Local governments should be trying to form a more equitable partnership with state executive and legislative government, said former Gov. Scott Matheson.
"We make a big mistake when we think that we participate in the public process in Utah as equals," he said. "We simply do not. We deal in the public process in Utah with great disparity."Borrowing a line from George Orwell's "Animal Farm," Matheson said, "In this partnership we're all equal, but some, as you know, are more equal than others."
Matheson's speech was part of Friday's State and Local Government Conference, sponsored by Brigham Young University's J. Reuben Clark Law School and co-sponsored by the Utah League of Cities and Towns, the Utah Association of Counties, Common Cause and the Statewide Association of Prosecutors.
Today's local government-state government relationship harks back to when states "turned their backs" on local entities, because there wasn't enough money to keep the relationship going as it had been. So cities and counties formed a relationship with the federal government.
Local governments have also sought refuge in the courts, with mixed results. But despite any gains local entities have made in expanding rights and responsibilities, there's plenty of fight left, because state governments are still the more powerful in the partnership, he said.
One example of the adversarial relationship between state and local governments is the property tax issue. "How often have we heard the debate at the legislative level where legislators say, `It is now time to put a cap on property taxes.' The beauty of it all that is there are no state property taxes," he said.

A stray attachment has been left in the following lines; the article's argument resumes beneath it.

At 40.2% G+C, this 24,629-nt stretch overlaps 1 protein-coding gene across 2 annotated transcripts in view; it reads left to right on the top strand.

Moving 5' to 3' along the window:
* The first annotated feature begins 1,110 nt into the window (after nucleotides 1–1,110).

State legislators are able to tamper with local option sales taxes in times of emergency, and then some continue to call for a cap on taxes that don't affect state in-come."That seems to point out again that the partnership is not necessarily equal."
The nation's most prominent example of a disparate relationship between state and local governments happened in California, said Matheson. Proposition 13, passed by state voters in 1978, has changed the nature of California's politics. "It has converted mayors and county commissioners into beggars for money in Sacramento, because they get on those airplanes and go up and stand in line and beg for money at the state level to pay for local services, which they simply cannot provide."
Local government leaders must be skilled in using the tools they have available to deal with the state. Local entities should keep a strong relationship with state advisory councils designed to meet local needs, he said.
"I think that you should be a full player in the political network process, so that by the time an issue comes for decisionmaking, you have been a full partner in terms of relationship and communication all along the way."